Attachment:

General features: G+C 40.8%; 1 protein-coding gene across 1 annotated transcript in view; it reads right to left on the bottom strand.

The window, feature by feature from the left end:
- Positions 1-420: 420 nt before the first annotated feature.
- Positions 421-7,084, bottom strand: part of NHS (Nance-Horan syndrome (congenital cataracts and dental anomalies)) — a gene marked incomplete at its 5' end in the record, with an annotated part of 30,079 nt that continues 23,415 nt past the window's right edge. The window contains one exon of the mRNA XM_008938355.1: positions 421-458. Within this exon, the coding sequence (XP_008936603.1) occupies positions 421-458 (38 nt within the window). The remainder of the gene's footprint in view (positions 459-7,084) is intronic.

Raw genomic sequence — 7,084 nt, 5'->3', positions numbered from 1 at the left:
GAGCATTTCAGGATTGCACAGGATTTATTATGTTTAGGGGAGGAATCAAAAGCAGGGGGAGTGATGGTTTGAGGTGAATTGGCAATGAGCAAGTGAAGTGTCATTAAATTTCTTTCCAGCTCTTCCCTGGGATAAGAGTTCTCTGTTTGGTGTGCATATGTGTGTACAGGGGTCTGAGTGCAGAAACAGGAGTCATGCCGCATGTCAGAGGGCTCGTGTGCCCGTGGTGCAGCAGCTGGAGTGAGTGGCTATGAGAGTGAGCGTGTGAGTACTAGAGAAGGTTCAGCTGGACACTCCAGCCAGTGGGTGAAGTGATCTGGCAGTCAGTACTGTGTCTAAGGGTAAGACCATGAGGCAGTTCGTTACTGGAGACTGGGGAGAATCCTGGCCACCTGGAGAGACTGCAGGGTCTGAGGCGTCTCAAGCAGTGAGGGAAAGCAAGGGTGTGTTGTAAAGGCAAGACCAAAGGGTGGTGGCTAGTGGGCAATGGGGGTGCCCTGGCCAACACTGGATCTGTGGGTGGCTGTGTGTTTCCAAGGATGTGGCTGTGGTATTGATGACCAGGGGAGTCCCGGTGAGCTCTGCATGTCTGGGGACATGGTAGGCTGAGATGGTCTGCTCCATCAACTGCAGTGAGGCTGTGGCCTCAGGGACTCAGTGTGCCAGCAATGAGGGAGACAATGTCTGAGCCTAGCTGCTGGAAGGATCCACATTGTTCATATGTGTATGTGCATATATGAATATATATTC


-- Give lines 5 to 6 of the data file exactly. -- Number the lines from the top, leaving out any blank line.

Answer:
Raw genomic sequence — 7,084 nt, 5'->3', positions numbered from 1 at the left:
GAGCATTTCAGGATTGCACAGGATTTATTATGTTTAGGGGAGGAATCAAAAGCAGGGGGAGTGATGGTTTGAGGTGAATTGGCAATGAGCAAGTGAAGTGTCATTAAATTTCTTTCCAGCTCTTCCCTGGGATAAGAGTTCTCTGTTTGGTGTGCATATGTGTGTACAGGGGTCTGAGTGCAGAAACAGGAGTCATGCCGCATGTCAGAGGGCTCGTGTGCCCGTGGTGCAGCAGCTGGAGTGAGTGGCTATGAGAGTGAGCGTGTGAGTACTAGAGAAGGTTCAGCTGGACACTCCAGCCAGTGGGTGAAGTGATCTGGCAGTCAGTACTGTGTCTAAGGGTAAGACCATGAGGCAGTTCGTTACTGGAGACTGGGGAGAATCCTGGCCACCTGGAGAGACTGCAGGGTCTGAGGCGTCTCAAGCAGTGAGGGAAAGCAAGGGTGTGTTGTAAAGGCAAGACCAAAGGGTGGTGGCTAGTGGGCAATGGGGGTGCCCTGGCCAACACTGGATCTGTGGGTGGCTGTGTGTTTCCAAGGATGTGGCTGTGGTATTGATGACCAGGGGAGTCCCGGTGAGCTCTGCATGTCTGGGGACATGGTAGGCTGAGATGGTCTGCTCCATCAACTGCAGTGAGGCTGTGGCCTCAGGGACTCAGTGTGCCAGCAATGAGGGAGACAATGTCTGAGCCTAGCTGCTGGAAGGATCCACATTGTTCATATGTGTATGTGCATATATGAATATATATTC